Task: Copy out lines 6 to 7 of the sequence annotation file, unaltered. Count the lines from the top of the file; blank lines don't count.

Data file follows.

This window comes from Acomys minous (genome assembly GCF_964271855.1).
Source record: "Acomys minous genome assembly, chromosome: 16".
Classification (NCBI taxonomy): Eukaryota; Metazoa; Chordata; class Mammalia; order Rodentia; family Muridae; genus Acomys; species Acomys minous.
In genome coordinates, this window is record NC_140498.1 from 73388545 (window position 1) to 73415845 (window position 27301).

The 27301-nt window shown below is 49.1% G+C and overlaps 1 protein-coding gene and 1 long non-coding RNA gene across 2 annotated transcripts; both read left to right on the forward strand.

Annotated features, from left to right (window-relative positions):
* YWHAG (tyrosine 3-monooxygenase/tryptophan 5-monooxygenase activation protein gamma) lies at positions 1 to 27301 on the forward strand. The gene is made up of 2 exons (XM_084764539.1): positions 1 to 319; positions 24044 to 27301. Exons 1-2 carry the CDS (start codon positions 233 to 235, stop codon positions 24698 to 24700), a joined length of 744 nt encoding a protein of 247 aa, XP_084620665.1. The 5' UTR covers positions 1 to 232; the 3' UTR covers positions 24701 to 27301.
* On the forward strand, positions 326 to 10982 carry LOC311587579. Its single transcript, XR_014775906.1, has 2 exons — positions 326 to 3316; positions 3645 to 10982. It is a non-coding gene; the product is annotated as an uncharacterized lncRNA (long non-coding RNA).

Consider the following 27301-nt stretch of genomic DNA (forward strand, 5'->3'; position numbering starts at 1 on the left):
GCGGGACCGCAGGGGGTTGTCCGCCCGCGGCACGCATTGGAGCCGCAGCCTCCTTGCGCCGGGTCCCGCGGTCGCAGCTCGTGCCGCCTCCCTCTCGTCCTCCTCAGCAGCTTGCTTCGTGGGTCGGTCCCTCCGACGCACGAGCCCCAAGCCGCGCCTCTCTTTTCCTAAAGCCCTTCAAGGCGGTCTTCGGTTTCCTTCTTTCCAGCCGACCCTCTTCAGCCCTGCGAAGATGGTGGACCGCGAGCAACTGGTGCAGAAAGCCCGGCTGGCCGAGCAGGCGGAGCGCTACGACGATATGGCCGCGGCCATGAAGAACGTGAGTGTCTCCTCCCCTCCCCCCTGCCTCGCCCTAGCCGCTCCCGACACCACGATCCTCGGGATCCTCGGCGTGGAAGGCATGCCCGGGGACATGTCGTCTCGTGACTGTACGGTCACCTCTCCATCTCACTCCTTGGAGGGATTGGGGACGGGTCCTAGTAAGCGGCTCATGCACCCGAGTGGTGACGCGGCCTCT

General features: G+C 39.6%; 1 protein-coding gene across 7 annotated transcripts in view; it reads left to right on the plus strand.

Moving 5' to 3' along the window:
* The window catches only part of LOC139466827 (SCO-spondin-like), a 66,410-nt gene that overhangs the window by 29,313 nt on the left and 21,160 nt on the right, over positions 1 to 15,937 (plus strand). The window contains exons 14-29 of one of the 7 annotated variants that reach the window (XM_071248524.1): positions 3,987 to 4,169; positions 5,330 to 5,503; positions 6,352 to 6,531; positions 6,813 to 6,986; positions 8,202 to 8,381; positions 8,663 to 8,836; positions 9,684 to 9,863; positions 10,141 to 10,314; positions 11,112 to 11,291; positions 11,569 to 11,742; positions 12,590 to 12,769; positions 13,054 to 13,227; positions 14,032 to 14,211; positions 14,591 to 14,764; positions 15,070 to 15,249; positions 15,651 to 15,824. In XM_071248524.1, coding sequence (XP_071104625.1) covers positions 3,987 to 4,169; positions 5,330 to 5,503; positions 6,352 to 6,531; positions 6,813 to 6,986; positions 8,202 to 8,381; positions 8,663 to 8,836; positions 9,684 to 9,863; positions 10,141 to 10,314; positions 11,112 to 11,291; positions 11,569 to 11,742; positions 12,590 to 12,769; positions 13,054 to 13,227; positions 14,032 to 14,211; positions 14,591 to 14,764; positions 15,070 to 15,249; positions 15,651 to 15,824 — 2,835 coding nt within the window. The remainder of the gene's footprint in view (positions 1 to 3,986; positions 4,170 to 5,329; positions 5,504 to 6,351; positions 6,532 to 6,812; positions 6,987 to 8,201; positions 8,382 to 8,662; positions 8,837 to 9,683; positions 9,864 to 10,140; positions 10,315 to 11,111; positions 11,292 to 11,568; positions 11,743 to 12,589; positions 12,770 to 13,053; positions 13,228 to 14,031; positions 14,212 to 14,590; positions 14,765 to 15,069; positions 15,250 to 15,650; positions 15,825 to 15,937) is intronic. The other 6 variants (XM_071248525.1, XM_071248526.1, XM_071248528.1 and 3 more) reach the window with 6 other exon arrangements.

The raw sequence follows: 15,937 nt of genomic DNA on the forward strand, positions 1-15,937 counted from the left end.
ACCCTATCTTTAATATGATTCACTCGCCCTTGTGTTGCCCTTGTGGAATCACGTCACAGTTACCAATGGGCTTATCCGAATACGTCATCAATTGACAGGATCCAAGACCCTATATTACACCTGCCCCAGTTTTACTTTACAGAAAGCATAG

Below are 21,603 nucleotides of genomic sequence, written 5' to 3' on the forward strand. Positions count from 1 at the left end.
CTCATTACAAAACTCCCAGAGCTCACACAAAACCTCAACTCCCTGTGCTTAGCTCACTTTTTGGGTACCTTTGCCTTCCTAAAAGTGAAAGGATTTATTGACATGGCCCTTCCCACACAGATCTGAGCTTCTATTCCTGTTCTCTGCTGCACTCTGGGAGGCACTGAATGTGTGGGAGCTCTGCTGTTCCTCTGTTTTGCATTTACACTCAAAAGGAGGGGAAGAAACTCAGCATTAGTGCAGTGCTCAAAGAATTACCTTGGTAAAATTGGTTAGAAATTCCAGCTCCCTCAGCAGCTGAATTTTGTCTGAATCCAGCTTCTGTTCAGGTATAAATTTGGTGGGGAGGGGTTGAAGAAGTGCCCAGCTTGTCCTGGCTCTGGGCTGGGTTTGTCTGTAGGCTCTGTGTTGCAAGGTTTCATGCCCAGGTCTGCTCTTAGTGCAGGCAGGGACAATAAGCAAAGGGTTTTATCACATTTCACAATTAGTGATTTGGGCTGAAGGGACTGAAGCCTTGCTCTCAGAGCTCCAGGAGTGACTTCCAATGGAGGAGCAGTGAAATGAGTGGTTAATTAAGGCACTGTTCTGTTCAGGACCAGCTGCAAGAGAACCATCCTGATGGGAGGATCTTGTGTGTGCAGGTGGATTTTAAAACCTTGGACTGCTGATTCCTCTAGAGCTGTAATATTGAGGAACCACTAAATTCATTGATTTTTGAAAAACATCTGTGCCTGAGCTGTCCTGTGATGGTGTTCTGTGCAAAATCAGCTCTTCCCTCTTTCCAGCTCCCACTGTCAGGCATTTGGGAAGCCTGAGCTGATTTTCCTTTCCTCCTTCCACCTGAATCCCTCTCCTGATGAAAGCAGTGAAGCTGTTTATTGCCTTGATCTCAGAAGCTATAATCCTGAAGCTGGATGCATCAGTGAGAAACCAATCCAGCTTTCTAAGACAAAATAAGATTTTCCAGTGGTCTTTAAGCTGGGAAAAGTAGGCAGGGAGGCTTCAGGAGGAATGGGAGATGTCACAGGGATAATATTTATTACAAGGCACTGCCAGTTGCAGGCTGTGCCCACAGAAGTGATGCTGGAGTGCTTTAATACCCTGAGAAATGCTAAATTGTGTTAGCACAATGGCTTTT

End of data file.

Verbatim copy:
Annotated features, from left to right (window-relative positions):
* YWHAG (tyrosine 3-monooxygenase/tryptophan 5-monooxygenase activation protein gamma) lies at positions 1 to 27301 on the forward strand. The gene is made up of 2 exons (XM_084764539.1): positions 1 to 319; positions 24044 to 27301. Exons 1-2 carry the CDS (start codon positions 233 to 235, stop codon positions 24698 to 24700), a joined length of 744 nt encoding a protein of 247 aa, XP_084620665.1. The 5' UTR covers positions 1 to 232; the 3' UTR covers positions 24701 to 27301.